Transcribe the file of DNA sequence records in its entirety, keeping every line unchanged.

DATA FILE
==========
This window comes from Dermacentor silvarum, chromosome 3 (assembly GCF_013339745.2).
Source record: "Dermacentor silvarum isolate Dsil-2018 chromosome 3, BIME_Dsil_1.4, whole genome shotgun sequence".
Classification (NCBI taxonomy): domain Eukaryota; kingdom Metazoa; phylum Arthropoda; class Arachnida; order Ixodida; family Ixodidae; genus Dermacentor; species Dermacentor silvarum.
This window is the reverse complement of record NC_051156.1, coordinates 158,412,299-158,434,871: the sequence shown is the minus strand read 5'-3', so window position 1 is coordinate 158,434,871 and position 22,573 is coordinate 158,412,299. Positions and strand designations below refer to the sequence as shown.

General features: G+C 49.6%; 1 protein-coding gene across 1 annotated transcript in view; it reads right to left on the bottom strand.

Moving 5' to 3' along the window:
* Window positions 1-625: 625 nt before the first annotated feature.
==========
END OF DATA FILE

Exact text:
This window comes from Dermacentor silvarum, chromosome 3 (assembly GCF_013339745.2).
Source record: "Dermacentor silvarum isolate Dsil-2018 chromosome 3, BIME_Dsil_1.4, whole genome shotgun sequence".
Classification (NCBI taxonomy): domain Eukaryota; kingdom Metazoa; phylum Arthropoda; class Arachnida; order Ixodida; family Ixodidae; genus Dermacentor; species Dermacentor silvarum.
This window is the reverse complement of record NC_051156.1, coordinates 158,412,299-158,434,871: the sequence shown is the minus strand read 5'-3', so window position 1 is coordinate 158,434,871 and position 22,573 is coordinate 158,412,299. Positions and strand designations below refer to the sequence as shown.

General features: G+C 49.6%; 1 protein-coding gene across 1 annotated transcript in view; it reads right to left on the bottom strand.

Moving 5' to 3' along the window:
* Window positions 1-625: 625 nt before the first annotated feature.